For now, however, Romania is still leading the way. The IPO of Digi, hot on the heels of Medlife’s, shows that the efforts of the BVB, the financial markets regulator, government officials, and other stakeholders to develop the exchange are bearing fruit. Initiatives such as the 8 barriers programme targeting barriers to investment, the launch of a new trading platform, and a financial education campaign for retail investors are aimed at enticing companies to list, attracting more investors and – ultimately – achieving the goal of an upgrade from frontier to emerging market status, which would enable more foreign institutional investors to buy Romanian stocks.
While further steps are still needed, Cristina Reichmann, partner at CMS Cameron McKenna, an adviser to one major investor in the Digi IPO, points to numerous positive developments on the market in the past five years.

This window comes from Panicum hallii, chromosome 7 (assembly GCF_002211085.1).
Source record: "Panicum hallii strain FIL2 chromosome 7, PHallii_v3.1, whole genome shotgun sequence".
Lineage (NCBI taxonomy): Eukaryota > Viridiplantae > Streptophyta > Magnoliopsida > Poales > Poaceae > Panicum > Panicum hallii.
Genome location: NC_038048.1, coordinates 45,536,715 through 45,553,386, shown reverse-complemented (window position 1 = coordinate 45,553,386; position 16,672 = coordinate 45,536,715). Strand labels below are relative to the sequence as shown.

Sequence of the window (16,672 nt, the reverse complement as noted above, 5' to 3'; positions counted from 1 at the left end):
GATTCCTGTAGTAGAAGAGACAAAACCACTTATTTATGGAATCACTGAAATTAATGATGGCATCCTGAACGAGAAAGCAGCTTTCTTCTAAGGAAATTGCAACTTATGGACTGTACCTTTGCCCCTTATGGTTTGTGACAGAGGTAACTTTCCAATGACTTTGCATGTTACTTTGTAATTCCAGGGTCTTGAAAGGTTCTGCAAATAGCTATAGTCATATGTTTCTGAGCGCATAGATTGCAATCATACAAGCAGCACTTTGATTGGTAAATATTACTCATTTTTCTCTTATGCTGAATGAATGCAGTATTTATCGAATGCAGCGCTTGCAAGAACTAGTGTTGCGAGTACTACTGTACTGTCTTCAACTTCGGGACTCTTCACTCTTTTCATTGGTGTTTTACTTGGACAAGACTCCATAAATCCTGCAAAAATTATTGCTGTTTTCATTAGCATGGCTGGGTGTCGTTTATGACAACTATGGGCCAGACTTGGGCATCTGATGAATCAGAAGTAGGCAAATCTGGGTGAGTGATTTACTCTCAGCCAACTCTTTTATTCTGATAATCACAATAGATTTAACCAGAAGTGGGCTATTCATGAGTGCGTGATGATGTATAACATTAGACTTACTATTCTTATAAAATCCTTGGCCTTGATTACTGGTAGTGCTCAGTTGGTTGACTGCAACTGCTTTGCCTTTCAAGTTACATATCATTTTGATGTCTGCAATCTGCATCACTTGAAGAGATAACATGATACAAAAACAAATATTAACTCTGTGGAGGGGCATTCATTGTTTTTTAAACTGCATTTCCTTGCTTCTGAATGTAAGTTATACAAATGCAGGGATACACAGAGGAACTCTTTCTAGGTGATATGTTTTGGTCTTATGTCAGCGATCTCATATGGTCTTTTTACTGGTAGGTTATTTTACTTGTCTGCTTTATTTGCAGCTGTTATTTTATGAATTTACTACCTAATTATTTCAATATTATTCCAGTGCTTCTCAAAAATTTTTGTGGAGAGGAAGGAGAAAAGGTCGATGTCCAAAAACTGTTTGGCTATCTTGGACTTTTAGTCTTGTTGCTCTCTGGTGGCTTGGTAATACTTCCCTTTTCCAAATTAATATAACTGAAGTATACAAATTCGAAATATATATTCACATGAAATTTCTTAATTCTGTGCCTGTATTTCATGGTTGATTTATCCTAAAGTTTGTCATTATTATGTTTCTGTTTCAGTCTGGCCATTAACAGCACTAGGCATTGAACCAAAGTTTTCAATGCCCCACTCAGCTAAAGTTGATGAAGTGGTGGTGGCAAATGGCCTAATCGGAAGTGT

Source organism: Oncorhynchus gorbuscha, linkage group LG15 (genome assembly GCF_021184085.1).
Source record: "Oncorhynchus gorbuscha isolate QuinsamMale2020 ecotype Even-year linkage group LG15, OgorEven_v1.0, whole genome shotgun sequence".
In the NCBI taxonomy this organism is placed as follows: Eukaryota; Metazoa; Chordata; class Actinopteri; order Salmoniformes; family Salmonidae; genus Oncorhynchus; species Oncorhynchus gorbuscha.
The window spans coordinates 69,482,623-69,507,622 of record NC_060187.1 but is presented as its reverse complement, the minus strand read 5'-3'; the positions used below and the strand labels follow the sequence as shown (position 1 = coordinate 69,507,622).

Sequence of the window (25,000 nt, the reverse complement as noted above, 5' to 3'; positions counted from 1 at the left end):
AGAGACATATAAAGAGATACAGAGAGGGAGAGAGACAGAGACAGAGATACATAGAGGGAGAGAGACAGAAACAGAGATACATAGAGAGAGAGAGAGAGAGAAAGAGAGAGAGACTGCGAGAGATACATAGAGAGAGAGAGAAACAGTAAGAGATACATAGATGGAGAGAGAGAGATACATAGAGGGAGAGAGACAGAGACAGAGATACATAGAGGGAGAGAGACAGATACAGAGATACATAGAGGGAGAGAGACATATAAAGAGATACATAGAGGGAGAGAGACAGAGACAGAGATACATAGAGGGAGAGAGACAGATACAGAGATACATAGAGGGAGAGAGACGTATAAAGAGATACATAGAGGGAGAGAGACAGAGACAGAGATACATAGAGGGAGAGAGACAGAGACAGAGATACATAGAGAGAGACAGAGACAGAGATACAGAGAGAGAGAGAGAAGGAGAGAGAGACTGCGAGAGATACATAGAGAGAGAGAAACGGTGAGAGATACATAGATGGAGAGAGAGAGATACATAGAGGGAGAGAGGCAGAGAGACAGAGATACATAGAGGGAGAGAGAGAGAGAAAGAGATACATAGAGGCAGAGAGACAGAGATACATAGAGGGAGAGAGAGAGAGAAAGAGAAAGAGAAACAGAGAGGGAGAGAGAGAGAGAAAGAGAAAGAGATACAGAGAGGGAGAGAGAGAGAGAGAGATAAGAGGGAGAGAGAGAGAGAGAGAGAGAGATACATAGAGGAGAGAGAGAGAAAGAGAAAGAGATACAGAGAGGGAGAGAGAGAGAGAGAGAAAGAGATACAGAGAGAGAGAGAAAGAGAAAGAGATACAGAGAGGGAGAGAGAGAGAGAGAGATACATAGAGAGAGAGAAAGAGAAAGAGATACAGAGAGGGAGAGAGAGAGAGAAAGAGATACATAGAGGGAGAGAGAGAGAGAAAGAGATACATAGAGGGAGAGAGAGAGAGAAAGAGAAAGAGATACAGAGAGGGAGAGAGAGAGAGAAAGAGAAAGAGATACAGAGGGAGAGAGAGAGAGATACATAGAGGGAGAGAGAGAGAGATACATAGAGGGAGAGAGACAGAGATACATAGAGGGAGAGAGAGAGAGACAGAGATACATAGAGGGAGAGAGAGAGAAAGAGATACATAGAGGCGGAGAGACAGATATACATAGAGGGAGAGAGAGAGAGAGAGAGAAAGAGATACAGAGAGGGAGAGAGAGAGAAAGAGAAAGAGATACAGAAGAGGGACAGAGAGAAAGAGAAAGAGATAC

“Listings of major state owned companies have raised awareness of the market. Another positive factor is the development of the legal and regulatory framework. It was a very good initiative of the Bucharest stock exchange to identify a list of barriers,” Reichmann tells bne IntelliNews. “Throughout this period our working groups comprising a wide task force have focused on removing these barriers, and has brought the Romanian capital markets closer to a potential reclassification by MSCI from frontier markets to emerging markets.”